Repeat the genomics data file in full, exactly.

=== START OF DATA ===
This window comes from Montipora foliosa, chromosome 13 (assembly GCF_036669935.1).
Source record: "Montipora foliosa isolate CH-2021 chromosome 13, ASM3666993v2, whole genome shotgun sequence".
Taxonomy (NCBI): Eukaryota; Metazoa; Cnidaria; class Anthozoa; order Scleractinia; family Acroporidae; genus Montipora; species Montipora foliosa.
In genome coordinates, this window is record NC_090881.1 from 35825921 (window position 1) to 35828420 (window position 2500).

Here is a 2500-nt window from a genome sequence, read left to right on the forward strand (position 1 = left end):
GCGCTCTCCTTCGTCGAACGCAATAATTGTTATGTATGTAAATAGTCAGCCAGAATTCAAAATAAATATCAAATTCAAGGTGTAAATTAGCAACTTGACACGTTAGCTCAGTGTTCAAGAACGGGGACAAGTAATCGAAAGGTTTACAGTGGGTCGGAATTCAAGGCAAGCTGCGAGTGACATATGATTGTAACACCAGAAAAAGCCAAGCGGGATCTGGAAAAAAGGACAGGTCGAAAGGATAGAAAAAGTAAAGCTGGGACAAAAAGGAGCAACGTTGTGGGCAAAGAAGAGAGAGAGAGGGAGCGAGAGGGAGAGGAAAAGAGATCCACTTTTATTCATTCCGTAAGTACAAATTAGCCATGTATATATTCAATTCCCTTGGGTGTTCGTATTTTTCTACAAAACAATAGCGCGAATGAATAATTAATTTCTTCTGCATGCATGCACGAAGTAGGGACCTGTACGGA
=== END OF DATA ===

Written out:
This window comes from Montipora foliosa, chromosome 13 (assembly GCF_036669935.1).
Source record: "Montipora foliosa isolate CH-2021 chromosome 13, ASM3666993v2, whole genome shotgun sequence".
Taxonomy (NCBI): Eukaryota; Metazoa; Cnidaria; class Anthozoa; order Scleractinia; family Acroporidae; genus Montipora; species Montipora foliosa.
In genome coordinates, this window is record NC_090881.1 from 35825921 (window position 1) to 35828420 (window position 2500).

Here is a 2500-nt window from a genome sequence, read left to right on the forward strand (position 1 = left end):
GCGCTCTCCTTCGTCGAACGCAATAATTGTTATGTATGTAAATAGTCAGCCAGAATTCAAAATAAATATCAAATTCAAGGTGTAAATTAGCAACTTGACACGTTAGCTCAGTGTTCAAGAACGGGGACAAGTAATCGAAAGGTTTACAGTGGGTCGGAATTCAAGGCAAGCTGCGAGTGACATATGATTGTAACACCAGAAAAAGCCAAGCGGGATCTGGAAAAAAGGACAGGTCGAAAGGATAGAAAAAGTAAAGCTGGGACAAAAAGGAGCAACGTTGTGGGCAAAGAAGAGAGAGAGAGGGAGCGAGAGGGAGAGGAAAAGAGATCCACTTTTATTCATTCCGTAAGTACAAATTAGCCATGTATATATTCAATTCCCTTGGGTGTTCGTATTTTTCTACAAAACAATAGCGCGAATGAATAATTAATTTCTTCTGCATGCATGCACGAAGTAGGGACCTGTACGGA